The Realist: An Ode to Tsui Wah

Hong Kong is an eater’s paradise with delightful bites abounding
From Causeway Bay to Shek Kip Mei it’s really quite astounding
On any given day I’ll eat French, Thai, Italian, Japanese
And dim sum, dumplings, Sichuan cai, we’re oh-so-varied in Chinese

But there’s only one true satisfying spot, I hope this is not faux pas
I’m talking of course of our singular love, the ubiquitous Tsui Wah
I found the spot just like you did, after sunset before sunrise

One beer had turned to two to three and I was with some unknown guys
My friends had all abandoned me in the basement of Volar
And even though they were at Le Jardin I knew it was too far

“So Ebeneezer’s for a kebab or Rat Alley for a bite?”
The random dudes laughed really hard, “No, none of that tonight
Instead we’ll travel to Wellington, braving that slippery hill
That girls in heels all tumble down, but you’re a guy, you’ll do well”

So we made that long and arduous trek; we walked for a minute and change
And stopped we at a monolith; the guys smiled like they were deranged.
“It’s Tsui Wah! They’re all over town, you can eat to your heart’s desire
They’re open 24 hours, through sun rain wind and fire”

My eyes went large as the saucers we poured our vinegar in
I stared with intent at the menu, the food that they could bring
The drunks surrounded, laughing, screaming, a few about to fight
I wondered why at 5am I’d be in this room with halogen lights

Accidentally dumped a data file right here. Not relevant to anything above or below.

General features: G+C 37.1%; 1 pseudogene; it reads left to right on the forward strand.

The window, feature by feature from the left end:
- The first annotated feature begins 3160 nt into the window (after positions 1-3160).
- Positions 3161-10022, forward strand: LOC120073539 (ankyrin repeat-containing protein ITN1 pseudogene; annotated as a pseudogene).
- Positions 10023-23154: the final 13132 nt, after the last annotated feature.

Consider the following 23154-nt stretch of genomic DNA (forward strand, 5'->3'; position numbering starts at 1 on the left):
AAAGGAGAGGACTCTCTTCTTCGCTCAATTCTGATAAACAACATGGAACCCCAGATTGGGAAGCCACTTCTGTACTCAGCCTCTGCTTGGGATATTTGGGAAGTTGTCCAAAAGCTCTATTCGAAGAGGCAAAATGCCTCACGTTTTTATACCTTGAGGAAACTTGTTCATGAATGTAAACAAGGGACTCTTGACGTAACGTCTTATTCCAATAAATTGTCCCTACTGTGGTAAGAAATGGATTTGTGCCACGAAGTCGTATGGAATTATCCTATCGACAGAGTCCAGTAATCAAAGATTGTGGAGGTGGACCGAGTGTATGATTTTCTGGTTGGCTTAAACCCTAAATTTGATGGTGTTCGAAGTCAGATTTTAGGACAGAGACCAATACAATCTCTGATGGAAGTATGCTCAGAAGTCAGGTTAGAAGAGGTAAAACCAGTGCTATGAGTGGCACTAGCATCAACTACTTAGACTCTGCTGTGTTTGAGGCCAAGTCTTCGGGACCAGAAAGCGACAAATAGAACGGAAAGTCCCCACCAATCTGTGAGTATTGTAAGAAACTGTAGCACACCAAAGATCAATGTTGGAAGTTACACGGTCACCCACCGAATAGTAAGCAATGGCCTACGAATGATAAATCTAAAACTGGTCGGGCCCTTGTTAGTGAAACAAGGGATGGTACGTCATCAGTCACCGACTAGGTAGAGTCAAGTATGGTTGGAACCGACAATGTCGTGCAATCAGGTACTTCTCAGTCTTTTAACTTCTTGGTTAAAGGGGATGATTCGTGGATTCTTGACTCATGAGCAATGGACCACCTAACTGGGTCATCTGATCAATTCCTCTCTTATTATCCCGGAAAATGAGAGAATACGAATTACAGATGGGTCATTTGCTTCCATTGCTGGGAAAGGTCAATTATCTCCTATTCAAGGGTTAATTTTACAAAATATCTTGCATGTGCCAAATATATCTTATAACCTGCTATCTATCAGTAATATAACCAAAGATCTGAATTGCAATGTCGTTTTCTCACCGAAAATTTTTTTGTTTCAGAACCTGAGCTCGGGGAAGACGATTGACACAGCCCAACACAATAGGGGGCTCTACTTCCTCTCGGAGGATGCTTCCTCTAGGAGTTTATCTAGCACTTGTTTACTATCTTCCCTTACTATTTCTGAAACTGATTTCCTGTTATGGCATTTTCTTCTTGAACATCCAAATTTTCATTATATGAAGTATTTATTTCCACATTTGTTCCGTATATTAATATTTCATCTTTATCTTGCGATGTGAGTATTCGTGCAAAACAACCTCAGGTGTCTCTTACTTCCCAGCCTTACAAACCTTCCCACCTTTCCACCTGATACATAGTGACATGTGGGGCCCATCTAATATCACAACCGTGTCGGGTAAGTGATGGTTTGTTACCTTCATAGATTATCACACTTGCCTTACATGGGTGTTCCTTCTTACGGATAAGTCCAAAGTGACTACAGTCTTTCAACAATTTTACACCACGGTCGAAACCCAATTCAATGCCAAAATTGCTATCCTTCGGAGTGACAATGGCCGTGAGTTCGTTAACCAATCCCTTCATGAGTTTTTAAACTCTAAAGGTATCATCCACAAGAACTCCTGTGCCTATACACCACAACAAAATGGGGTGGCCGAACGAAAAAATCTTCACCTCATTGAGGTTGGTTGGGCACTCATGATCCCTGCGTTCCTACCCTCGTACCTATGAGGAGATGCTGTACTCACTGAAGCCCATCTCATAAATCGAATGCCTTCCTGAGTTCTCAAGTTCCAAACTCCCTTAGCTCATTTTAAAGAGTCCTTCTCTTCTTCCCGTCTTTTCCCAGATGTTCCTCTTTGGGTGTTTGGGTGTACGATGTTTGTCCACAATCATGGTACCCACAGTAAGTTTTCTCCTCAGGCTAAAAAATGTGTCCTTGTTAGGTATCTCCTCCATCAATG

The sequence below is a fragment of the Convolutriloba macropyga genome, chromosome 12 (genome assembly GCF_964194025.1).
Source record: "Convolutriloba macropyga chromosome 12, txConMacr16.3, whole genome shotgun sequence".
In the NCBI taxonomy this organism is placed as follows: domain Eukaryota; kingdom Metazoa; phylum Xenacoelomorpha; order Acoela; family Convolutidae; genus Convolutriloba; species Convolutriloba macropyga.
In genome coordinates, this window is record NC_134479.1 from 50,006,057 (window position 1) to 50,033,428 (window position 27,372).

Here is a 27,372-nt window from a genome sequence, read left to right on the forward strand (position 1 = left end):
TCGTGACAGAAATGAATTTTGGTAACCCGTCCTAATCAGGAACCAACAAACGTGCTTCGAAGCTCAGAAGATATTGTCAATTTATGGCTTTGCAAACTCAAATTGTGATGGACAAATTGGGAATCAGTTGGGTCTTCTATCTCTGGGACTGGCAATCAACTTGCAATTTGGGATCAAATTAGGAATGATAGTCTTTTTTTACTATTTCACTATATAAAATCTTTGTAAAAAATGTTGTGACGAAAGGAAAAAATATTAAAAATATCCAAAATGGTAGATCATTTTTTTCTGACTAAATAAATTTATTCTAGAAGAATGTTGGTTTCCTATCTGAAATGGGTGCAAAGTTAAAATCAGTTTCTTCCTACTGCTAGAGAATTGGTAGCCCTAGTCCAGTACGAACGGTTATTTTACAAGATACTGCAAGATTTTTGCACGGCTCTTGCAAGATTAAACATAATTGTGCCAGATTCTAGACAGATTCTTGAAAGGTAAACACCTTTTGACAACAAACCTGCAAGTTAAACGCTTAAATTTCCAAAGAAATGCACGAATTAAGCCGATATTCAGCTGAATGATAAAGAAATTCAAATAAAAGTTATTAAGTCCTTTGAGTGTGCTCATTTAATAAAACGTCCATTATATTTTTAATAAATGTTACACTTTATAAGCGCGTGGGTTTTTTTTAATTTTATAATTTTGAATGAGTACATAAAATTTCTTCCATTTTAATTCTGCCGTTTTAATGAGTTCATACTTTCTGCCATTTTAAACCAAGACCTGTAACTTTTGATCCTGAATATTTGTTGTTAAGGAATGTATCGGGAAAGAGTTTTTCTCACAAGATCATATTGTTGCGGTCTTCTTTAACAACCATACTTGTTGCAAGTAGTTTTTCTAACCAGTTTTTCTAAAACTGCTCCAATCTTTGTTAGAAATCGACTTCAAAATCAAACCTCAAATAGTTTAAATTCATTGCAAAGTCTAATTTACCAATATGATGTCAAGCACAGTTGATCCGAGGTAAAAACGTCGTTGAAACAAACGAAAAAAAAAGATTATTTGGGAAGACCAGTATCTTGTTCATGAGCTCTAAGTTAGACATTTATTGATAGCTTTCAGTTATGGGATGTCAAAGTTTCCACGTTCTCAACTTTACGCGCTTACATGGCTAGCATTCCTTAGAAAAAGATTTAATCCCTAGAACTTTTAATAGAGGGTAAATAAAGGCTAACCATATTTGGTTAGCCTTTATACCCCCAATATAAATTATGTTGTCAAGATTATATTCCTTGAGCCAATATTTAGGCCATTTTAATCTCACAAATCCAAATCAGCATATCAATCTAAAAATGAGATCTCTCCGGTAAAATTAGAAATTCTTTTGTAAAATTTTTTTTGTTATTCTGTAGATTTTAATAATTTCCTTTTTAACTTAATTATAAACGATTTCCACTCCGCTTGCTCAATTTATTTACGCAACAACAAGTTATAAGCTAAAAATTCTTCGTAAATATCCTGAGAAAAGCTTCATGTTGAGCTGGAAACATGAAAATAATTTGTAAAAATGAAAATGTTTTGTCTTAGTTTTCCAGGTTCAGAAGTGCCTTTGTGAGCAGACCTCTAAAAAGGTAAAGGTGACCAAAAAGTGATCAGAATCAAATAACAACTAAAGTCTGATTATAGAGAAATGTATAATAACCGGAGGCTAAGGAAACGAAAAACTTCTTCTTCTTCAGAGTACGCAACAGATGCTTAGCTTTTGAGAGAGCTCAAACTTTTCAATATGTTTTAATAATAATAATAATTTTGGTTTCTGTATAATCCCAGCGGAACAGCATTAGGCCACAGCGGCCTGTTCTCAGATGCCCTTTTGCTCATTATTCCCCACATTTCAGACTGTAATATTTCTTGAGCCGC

(A quick aside to all of you who have met the girl of your dreams
Dancing in a sultry club, she shines brighter than a sunbeam
You grind a little, perhaps a peck, your hands roam throughout the night
You invite her back! She agrees with you, but first, a little bit
But as soon as you walk into Tsui Wah all flaws will become clear,
The caked on makeup, your mustard stains, cut through the haze of beer)

So though I wasn’t with a girl that night, the principle stayed the same
I looked at these strangers I’d met at the club, who clearly were insane
“Maybe I’ll just leave” I mentioned to one, but he grabbed my wrist tightly
“Just try a wonton, just one wonton!” he said, a little too firmly

Ok fine. I ordered a wonton soup, and some of that Canto Toast
And a milk tea, an egg sandwich, and sizzling beef, I do not mean to boast
The food arrived – I took a bite – mein Gott! I was in Heaven
On a scale from 1-10 it clearly was one thousand and eleven

I munched until my stomach hurt, until I couldn’t eat anymore
Then watered up at 7-Eleven and back home to my floor
The next morning I woke up feeling (gosh) pretty fucking weird

I was sweating, shaking, discombobulated but perhaps it was from the beer
I never want to eat Tsui Wah when I pass it in the streets
I never dream of Tsui Wah food when I lie in bed asleep
I see folks dining there at lunch, and I’m like W-T-F, my dude
I guess you and all your learnings have taught you that it’s early afternoon food?

But when the clock strikes 3 or 4 and I’ve had a few too many drinks
My brain goes into drunk Yalun mode and all that I can think:
Is Tsui Wah Tsui Wah Tsui Wah Tsui Wah Tsui Wah Tsui Wah
Tsui Wah Tsui Wah Tsui Wah Tsui Wah Tsui Wah Tsui Wah 
Tsui Wah Tsiu Wah [Editor’s Note: this continued for 10,000 words]

About the Realist: Yalun Tu is a writer based in Hong Kong. He wrote The Straight Man column for HK Magazine, and TV scripts for HBO Asia, Channel V, and Fox Movies Premium. You can contact him at yalun.tu@gmail.com or @yaluntu on Twitter.
 


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